Chapter

Textuality Under Empire

David M. Carr

in The Formation of the Hebrew Bible

Published in print October 2011 | ISBN: 9780199742608
Published online January 2012 | e-ISBN: 9780199918737 | DOI: http://dx.doi.org/10.1093/acprof:oso/9780199742608.003.0011
Textuality Under Empire

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This chapter starts with a survey of probable examples of neo-Assyrian influence on various parts of the Bible (psalms, Deuteronomy, Moses story, history-writing, early forms of the Tower of Babel story and Isaiah 14 Babylon oracle, reshaping of Proverbs, etc.) and consideration of the probable background of this sort of hybrid influence in documented processes of Neo-Assyrian enculturation of elites in subject peoples. This sort of impact of empire is distinguished from the ripples of effect of trauma of Assyrian attacks and deportation seen particularly in earlier literary prophecy. The latter portion of the chapter looks at particular methodological problems in identifying early material in Hosea and Jeremiah, before going on to discuss the extent of early material in Amos and the way in which identifiable early material in Micah and especially Isaiah may reflect a Judean outgrowth of the impulse given by the Amos collection.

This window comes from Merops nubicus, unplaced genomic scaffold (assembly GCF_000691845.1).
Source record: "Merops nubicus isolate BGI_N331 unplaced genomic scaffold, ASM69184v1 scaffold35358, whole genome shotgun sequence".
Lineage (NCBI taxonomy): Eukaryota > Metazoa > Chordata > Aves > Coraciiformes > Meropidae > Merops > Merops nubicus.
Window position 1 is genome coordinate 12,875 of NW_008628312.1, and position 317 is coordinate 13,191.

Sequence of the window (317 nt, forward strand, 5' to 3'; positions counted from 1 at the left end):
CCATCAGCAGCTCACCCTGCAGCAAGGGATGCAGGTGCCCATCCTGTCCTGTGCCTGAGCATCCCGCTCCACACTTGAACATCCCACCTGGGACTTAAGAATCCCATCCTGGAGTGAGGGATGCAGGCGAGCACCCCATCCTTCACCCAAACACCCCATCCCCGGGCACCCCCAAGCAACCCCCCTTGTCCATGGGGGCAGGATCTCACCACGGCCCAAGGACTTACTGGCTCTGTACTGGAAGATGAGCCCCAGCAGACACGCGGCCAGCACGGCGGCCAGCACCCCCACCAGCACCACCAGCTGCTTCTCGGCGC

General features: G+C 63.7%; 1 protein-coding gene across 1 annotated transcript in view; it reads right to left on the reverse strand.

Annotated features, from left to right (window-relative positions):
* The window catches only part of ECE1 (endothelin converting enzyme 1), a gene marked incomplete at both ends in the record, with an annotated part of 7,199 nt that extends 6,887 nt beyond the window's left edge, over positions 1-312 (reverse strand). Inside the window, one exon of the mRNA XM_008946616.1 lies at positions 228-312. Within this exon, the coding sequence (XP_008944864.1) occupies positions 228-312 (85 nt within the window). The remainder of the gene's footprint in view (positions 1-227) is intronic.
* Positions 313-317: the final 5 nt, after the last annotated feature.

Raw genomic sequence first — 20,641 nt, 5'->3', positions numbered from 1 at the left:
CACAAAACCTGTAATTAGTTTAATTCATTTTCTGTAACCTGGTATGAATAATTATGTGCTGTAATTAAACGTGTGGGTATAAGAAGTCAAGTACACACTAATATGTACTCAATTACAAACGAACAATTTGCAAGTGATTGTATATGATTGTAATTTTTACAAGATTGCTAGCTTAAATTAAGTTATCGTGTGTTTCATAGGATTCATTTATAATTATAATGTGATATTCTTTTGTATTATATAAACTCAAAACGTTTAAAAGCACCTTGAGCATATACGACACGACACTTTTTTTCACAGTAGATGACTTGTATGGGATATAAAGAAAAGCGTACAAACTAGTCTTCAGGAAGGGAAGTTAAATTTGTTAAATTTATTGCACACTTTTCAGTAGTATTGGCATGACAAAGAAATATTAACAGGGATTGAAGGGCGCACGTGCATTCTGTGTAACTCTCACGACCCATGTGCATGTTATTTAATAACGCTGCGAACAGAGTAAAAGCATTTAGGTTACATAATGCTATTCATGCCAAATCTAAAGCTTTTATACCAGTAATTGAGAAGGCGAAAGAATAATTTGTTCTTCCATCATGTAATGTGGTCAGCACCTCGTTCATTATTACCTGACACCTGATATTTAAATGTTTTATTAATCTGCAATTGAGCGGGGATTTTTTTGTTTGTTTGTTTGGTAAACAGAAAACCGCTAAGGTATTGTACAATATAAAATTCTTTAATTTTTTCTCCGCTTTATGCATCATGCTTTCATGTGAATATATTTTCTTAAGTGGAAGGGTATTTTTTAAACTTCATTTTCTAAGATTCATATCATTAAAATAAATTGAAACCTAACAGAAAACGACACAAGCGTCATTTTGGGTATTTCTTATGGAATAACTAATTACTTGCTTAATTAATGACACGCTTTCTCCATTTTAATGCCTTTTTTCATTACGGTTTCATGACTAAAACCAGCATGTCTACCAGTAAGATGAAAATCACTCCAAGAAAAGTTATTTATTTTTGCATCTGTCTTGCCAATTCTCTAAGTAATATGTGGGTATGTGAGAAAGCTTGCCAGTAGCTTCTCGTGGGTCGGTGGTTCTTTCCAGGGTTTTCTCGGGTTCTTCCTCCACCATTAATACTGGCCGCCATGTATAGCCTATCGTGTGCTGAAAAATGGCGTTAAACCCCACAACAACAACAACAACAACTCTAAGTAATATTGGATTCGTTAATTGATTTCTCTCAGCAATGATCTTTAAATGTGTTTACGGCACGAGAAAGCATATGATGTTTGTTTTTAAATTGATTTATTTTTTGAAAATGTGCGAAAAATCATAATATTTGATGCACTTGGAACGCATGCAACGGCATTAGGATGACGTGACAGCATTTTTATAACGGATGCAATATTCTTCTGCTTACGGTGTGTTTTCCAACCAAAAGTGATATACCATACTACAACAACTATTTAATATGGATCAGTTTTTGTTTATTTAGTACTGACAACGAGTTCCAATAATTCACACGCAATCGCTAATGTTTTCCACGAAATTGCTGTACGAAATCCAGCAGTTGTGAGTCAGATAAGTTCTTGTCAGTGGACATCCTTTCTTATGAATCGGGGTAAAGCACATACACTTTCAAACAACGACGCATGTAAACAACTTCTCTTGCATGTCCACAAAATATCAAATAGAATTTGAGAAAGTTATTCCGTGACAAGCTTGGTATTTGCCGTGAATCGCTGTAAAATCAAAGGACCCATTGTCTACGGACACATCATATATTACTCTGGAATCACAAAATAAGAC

Keywords: Deuteronomy; Isaiah; Micah; Amos; Hosea; Jeremiah; Moses story; psalms

Chapter.  19501 words. 

Subjects: Biblical Studies

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